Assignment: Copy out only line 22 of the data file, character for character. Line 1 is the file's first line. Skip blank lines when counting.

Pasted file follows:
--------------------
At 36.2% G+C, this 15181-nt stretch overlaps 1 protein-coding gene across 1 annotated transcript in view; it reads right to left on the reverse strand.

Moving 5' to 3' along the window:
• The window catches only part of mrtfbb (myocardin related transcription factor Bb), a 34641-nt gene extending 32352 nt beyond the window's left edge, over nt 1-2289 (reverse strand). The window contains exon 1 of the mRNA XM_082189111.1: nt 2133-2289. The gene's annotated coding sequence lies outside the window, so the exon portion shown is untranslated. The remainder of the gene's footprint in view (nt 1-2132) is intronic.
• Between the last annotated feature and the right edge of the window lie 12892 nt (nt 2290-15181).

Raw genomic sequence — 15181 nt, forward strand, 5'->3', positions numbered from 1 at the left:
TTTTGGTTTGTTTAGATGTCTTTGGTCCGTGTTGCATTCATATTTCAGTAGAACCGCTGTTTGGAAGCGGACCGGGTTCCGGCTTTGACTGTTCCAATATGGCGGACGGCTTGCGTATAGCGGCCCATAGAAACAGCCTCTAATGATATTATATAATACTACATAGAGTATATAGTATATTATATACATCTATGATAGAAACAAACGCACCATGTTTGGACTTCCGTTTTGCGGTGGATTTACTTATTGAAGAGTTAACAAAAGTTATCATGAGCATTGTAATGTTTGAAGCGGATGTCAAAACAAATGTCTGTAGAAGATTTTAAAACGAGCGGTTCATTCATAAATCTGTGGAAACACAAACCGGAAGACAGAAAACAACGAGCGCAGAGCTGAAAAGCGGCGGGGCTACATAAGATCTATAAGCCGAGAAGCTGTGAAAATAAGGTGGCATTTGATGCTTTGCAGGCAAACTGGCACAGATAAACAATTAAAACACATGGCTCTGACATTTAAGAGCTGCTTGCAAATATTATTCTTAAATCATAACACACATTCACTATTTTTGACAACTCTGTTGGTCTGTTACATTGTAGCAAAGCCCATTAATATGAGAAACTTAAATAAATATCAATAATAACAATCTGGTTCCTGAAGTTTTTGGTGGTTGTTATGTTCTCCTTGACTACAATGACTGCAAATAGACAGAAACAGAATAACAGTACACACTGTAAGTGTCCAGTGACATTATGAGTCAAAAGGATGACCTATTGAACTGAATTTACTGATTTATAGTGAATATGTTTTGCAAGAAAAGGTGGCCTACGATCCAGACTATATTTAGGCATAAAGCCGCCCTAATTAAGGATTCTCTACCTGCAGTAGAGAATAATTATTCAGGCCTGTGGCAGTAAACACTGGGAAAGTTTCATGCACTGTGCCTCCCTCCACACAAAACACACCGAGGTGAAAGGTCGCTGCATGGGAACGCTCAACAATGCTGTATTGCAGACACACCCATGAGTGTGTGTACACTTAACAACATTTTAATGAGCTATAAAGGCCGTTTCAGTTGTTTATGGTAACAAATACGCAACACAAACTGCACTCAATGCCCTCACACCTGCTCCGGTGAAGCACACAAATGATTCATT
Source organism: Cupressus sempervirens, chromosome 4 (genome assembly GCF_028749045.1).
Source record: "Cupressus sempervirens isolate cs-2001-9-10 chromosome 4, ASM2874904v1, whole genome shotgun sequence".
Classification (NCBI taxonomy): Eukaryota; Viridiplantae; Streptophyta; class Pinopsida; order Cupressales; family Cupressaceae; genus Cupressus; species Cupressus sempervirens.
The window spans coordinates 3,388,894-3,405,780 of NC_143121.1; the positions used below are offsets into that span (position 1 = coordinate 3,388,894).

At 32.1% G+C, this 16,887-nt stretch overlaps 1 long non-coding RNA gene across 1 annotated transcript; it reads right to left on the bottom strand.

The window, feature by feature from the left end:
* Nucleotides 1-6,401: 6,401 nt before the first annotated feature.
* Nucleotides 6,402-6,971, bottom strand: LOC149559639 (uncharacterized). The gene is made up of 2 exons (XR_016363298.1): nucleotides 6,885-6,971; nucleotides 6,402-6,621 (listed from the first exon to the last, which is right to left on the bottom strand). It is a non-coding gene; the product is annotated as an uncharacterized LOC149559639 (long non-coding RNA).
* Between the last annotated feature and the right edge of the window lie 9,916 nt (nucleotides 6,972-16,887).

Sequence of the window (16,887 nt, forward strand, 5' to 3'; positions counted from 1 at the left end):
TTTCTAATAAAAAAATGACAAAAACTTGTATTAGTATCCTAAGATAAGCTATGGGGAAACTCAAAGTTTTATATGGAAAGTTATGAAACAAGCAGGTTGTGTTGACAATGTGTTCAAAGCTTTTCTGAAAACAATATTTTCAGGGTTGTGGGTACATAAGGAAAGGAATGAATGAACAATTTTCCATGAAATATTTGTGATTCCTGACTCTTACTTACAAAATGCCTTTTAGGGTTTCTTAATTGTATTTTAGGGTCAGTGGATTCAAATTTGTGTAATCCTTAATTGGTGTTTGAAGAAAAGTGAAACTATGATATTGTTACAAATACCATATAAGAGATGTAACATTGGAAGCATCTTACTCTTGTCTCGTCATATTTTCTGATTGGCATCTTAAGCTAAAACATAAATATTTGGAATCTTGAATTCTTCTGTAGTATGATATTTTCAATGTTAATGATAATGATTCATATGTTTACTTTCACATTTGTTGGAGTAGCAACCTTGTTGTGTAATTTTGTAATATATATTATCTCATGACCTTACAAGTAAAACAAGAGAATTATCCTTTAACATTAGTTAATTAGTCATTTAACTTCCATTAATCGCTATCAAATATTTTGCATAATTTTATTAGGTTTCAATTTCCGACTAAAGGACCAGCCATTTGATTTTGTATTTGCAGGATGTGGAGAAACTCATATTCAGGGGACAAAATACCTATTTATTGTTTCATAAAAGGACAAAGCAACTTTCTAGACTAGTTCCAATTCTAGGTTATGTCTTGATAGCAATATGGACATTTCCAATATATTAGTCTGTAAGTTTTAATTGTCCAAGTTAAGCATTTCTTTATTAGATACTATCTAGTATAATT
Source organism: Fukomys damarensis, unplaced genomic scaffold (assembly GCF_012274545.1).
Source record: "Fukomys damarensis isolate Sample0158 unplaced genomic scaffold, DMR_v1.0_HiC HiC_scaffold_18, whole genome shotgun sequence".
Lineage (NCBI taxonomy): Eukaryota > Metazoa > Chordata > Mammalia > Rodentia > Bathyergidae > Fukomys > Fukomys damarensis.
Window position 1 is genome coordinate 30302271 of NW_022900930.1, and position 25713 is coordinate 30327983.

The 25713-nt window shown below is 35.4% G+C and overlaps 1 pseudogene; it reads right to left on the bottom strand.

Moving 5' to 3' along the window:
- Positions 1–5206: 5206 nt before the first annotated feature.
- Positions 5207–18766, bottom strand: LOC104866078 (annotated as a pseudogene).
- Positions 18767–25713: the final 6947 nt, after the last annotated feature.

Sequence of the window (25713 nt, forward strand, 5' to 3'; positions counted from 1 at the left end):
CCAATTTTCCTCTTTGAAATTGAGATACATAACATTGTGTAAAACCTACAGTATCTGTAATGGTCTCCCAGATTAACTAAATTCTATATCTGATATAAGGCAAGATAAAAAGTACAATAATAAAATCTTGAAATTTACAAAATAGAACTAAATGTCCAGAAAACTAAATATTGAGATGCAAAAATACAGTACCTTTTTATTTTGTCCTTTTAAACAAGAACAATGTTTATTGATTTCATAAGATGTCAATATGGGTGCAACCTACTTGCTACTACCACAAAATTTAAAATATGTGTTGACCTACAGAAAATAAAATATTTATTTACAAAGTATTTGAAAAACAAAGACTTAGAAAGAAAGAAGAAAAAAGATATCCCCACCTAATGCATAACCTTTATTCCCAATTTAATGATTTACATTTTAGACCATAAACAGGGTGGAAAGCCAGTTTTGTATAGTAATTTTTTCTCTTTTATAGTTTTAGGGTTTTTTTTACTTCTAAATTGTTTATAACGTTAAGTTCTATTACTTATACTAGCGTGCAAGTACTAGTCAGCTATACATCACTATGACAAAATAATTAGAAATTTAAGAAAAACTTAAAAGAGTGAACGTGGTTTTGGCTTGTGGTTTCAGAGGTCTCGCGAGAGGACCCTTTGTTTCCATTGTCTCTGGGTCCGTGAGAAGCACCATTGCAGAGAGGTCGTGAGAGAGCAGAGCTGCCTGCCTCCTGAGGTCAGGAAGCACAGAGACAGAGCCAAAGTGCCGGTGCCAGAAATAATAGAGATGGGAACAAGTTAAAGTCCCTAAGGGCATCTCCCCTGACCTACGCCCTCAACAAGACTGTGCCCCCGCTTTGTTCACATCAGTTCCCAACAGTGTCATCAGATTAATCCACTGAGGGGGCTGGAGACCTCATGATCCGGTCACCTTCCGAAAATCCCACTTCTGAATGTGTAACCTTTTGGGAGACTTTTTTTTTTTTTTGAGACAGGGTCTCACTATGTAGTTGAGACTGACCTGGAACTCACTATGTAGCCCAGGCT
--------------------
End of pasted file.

The 25713-nt window shown below is 35.4% G+C and overlaps 1 pseudogene; it reads right to left on the bottom strand.